Question: When is a minute not a minute?
The answer: At 2359 Greenwich Mean Time (GMT) on June 30, when the world will experience a minute that will last 61 seconds.
The reason for the weird event is something called the leap second.
That’s when timekeepers adjust high-precision clocks so that they are in sync with Earth’s rotation, which is affected by the gravitational tug of the Sun and the Moon.
Few of the planet’s 7.25 billion people are likely to be aware of the change… and even fewer will have set plans for how they will spend the extra moment.
But for horologists, the additional second is a big deal, and there is a wrangle as to whether it is vital or should be scrapped.
“There is a downside,” admits Daniel Gambis, director of the Service of the Rotation of the Earth – the poetically named branch of the International Earth Rotation and Reference Systems Service (IERS), in charge of saying when the second should be added.
To be clear, the leap second is not something that needs to be added to that old clock on your mantlepiece.
Instead, its importance is for super-duper timepieces, especially those using the frequency of atoms as their tick-tock mechanism.
At the top of the atomic-clock range are “optical lattices” using strontium atoms, the latest example of which, unveiled in April, is accurate to 15 billion years – longer than the Universe has existed.
Outside the lab, caesium and rubidium clocks are the workhorses of Global Positioning System (GPS) satellites, which have to send syncronised signals so that sat-nav receivers can triangulate their position on Earth.
On Earth, big-data computers may be less manic than atomic clocks but still need highly precise internal timers.
The Internet, for instance, sends data around the world in tiny packets that are then stitched together in micro-seconds. Some algorithms in financial trading count on gaining a tiny slice of a second over rivals to make a profit.
There have been 25 occasions since 1971 when the leap second was added in an effort to simplify Coordinated Universal Time (UTC), the official monicker for GMT.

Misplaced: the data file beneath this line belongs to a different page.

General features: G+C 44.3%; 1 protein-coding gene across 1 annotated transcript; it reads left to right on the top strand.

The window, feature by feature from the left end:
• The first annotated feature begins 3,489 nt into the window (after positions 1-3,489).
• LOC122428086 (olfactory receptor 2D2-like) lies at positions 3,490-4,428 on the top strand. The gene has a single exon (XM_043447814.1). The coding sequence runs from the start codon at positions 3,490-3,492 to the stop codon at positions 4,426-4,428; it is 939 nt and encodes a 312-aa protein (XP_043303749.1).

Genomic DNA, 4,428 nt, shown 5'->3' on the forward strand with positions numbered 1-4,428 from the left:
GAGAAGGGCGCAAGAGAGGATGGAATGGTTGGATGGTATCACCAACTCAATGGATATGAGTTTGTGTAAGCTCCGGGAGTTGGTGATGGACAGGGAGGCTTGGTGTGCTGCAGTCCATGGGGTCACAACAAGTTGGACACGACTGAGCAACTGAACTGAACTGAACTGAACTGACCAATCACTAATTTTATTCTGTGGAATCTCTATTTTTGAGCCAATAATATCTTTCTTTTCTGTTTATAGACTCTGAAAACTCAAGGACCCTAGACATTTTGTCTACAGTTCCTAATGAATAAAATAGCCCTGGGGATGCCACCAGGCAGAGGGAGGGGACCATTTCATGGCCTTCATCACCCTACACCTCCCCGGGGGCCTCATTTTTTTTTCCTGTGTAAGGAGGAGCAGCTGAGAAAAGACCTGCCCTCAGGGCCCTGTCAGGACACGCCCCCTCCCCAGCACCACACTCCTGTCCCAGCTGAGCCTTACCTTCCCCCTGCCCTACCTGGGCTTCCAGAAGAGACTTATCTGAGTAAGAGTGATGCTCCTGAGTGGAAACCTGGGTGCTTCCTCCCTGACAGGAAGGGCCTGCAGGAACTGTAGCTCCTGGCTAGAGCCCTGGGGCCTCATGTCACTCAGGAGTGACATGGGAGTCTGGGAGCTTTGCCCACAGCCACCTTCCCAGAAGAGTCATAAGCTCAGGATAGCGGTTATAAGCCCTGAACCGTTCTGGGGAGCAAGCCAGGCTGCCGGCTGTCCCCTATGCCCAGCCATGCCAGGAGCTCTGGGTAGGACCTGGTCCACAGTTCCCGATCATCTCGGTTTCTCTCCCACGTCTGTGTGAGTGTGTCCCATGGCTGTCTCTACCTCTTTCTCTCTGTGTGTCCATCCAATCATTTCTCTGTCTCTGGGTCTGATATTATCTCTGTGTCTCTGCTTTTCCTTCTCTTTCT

Time to go?
But over the last 15 years, a debate has intensified about whether the change should be made, given the hassle.
“The argument of critics is that it’s become more and more difficult to manage these days, as so much equipment has internal clocks,” says Roland Lehoucq of France’s Atomic Energy Commission (CEA).
“The problem is synchronisation between computers. They do sort things out, but sometimes it can take several days.”
The last modification, on June 30, 2012, was disruptive for many Internet servers – the online reservation system for the Australian airline Qantas “went down for several hours,” says Gambis.
“It’s time to get rid of the leap second. It causes complications and bugs,” argues Sebastien Bize, a specialist in atomic clocks at the SYRTE Laboratory – it means Time-Space Reference System – at the Paris Observatory.
Gambis defends the change on the grounds of principle.
“Should Man be the servant of technology? Or should technology be the servant of Man?” he asks rhetorically.
After all, if the world got rid of the leap second, time as counted by mankind would no longer be coupled to the exact rotation of the planet it lives on.
“That would mean in 2000 years, there would be an hour’s difference between UTC and the time it takes for the Earth to complete one complete turn,” notes Gambis.
“It would mean that, on a scale of tens of thousands of years, people will be having their breakfast at two o’clock in the morning.”